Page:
Oil Prices Hit 2-Year High: What It Means to Drilling Industry
Oil prices are in one of their longest bull runs in the last five years. Brent crude prices reached a two-year high on September 25, 2017.
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The international tensions between Turkey and Iraq along with strong crude oil demand from Asian countries boosted oil prices. Oil production cuts are also supporting oil prices. OPEC countries have cut oil production by 517,000 barrels a day since the beginning of the year. Since June 2017, oil prices have risen almost 30%.
Brent crude oil reached $59.02 per barrel on September 25, which was the highest since July 2015. The US WTI crude oil hit $52.2 per barrel on the same day.
Oil price forecast
Analysts have differing views on the future of oil prices. Russia’s Rosneft expects oil prices to average $40 to $43 per barrel in 2018. The EIA (Energy Information Administration) forecasts that Brent crude oil prices will average $52 per barrel in 2018. It expects WTI crude to average $2 per barrel lower than Brent crude oil prices.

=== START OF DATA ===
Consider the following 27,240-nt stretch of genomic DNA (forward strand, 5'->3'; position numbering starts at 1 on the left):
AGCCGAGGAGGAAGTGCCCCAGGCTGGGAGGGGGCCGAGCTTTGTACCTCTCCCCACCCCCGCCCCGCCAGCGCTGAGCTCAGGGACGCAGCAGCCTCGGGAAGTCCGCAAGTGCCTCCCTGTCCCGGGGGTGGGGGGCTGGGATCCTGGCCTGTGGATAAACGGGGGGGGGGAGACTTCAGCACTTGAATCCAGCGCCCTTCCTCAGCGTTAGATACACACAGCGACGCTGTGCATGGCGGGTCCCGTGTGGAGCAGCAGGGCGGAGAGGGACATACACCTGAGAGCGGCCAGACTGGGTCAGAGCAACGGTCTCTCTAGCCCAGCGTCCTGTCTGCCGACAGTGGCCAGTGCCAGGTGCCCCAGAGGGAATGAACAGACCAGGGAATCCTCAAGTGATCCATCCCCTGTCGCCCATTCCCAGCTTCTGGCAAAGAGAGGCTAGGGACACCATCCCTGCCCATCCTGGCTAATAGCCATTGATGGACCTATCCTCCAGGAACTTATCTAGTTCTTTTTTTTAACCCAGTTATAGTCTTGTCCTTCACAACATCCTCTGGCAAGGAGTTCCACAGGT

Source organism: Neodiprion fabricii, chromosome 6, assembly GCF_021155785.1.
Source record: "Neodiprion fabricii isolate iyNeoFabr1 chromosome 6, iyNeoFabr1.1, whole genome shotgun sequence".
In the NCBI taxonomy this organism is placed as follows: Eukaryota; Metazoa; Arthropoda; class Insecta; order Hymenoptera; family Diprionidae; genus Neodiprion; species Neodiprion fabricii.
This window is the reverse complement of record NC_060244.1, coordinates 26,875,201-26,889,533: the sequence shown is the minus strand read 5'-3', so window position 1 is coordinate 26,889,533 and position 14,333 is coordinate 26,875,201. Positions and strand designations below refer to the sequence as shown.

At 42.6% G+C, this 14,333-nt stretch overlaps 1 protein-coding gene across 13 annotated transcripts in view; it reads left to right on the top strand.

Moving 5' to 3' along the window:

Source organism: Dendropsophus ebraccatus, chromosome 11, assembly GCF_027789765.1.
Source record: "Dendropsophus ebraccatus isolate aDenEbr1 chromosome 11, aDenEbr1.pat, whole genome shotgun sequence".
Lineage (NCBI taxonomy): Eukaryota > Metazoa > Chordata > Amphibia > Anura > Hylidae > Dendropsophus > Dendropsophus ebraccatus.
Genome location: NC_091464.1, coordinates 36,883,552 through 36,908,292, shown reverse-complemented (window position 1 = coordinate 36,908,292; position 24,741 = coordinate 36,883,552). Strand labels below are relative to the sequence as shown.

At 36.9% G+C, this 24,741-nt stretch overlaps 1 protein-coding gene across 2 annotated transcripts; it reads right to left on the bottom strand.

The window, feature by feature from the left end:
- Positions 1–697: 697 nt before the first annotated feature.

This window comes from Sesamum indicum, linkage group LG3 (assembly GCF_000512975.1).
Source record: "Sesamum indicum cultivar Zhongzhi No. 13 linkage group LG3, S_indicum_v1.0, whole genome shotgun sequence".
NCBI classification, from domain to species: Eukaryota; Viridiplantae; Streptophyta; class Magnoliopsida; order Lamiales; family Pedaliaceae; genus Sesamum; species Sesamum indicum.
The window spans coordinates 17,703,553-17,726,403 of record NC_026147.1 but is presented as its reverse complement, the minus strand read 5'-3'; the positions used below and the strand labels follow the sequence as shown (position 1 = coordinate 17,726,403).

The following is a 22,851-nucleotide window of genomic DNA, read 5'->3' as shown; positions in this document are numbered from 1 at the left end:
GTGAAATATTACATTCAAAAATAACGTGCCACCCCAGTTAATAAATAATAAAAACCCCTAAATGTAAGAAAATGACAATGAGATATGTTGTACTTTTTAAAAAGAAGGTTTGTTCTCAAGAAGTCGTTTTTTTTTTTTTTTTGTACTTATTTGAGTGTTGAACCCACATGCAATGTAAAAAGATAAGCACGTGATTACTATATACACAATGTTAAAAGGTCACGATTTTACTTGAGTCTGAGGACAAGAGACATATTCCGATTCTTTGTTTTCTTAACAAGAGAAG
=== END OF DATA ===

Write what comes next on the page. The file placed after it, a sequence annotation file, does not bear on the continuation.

Importance of oil prices
The fate of the offshore drilling industry is closely tied to oil prices. E&P companies’ current profits and expectations of oil prices in the future decide their yearly drilling budgets. When oil prices tumble, E&P companies shy away from giving new contracts to offshore drillers, which implies that lower oil prices are negative for offshore drillers (OIH) such as Noble (NE), Diamond Offshore (DO), Transocean (RIG), Atwood Oceanics (ATW), Ocean Rig (ORIG), and Seadrill (SDRL).